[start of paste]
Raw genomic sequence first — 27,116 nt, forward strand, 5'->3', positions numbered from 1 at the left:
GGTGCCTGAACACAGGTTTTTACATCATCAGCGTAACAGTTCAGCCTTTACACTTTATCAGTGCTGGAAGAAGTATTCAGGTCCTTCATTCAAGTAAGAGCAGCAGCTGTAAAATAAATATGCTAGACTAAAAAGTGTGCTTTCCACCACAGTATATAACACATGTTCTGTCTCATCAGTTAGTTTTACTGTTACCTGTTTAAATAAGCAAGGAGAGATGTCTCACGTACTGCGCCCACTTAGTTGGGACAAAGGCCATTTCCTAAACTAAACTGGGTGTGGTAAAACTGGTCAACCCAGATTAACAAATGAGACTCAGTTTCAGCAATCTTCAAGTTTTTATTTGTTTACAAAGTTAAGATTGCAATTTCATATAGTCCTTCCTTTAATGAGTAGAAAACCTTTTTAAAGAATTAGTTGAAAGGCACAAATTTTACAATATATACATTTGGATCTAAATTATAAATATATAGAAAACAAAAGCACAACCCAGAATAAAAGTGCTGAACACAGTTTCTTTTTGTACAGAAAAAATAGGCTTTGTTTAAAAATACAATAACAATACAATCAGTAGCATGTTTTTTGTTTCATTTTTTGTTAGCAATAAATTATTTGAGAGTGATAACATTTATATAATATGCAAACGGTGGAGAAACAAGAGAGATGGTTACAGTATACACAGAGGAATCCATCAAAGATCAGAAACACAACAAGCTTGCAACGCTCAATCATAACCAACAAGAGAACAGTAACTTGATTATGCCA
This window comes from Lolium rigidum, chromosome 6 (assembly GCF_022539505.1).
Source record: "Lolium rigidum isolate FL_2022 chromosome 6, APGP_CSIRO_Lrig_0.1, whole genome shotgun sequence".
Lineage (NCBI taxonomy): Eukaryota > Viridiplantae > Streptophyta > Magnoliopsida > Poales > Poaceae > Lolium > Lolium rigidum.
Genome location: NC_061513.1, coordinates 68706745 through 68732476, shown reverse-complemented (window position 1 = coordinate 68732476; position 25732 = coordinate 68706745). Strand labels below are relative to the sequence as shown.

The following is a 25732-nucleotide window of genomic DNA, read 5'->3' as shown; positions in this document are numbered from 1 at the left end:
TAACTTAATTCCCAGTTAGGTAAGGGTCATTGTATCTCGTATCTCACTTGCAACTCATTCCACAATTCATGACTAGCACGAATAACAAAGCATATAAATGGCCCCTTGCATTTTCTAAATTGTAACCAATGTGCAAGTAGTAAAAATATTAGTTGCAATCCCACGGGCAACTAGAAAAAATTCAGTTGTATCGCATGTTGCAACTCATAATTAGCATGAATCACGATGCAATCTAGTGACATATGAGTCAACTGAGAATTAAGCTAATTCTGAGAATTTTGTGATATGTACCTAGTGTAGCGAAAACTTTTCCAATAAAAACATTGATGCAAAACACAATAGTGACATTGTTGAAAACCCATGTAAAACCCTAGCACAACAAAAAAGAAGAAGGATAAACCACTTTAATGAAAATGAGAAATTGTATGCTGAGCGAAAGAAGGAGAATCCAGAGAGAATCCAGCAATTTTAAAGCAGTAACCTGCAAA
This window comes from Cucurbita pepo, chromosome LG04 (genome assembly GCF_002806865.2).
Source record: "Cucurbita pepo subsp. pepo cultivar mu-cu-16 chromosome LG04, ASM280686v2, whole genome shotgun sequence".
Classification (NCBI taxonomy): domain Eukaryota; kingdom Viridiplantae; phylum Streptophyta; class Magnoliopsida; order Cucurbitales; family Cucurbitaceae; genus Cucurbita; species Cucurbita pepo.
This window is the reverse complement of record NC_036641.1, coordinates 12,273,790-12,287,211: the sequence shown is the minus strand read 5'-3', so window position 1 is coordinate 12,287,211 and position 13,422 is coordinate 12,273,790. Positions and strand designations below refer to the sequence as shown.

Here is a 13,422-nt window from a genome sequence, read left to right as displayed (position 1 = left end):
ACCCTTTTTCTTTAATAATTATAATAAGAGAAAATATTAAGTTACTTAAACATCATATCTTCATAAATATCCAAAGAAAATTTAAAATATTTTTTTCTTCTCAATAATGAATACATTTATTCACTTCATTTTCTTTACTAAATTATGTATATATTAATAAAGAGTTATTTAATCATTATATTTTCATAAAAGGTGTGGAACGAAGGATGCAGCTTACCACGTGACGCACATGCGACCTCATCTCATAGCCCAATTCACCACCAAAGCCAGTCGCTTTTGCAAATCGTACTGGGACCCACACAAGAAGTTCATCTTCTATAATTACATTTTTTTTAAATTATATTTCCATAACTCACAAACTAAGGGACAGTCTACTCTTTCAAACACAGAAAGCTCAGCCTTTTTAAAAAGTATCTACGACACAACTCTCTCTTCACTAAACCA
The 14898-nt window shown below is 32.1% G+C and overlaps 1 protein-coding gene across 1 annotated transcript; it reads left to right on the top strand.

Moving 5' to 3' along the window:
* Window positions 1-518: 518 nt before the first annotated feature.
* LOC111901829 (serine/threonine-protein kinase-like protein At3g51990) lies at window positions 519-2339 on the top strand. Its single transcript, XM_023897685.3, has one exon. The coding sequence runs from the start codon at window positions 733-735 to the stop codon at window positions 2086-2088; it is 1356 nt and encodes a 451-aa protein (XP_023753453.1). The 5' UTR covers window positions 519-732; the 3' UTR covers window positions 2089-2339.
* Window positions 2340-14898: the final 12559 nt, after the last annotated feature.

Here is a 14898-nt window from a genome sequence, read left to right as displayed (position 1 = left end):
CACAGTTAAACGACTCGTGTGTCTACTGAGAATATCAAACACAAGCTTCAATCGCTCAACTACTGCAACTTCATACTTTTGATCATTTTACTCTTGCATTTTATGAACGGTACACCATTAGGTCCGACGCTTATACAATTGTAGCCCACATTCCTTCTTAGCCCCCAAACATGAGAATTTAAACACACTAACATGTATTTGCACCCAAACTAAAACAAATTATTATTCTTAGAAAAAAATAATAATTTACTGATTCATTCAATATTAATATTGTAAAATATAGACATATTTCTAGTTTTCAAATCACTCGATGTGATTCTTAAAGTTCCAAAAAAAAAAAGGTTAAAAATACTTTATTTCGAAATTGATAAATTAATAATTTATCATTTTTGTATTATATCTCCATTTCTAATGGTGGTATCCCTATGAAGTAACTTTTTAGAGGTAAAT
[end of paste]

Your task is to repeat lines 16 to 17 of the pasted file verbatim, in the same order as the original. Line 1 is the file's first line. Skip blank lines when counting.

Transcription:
Moving 5' to 3' along the window:
* Window positions 1-518: 518 nt before the first annotated feature.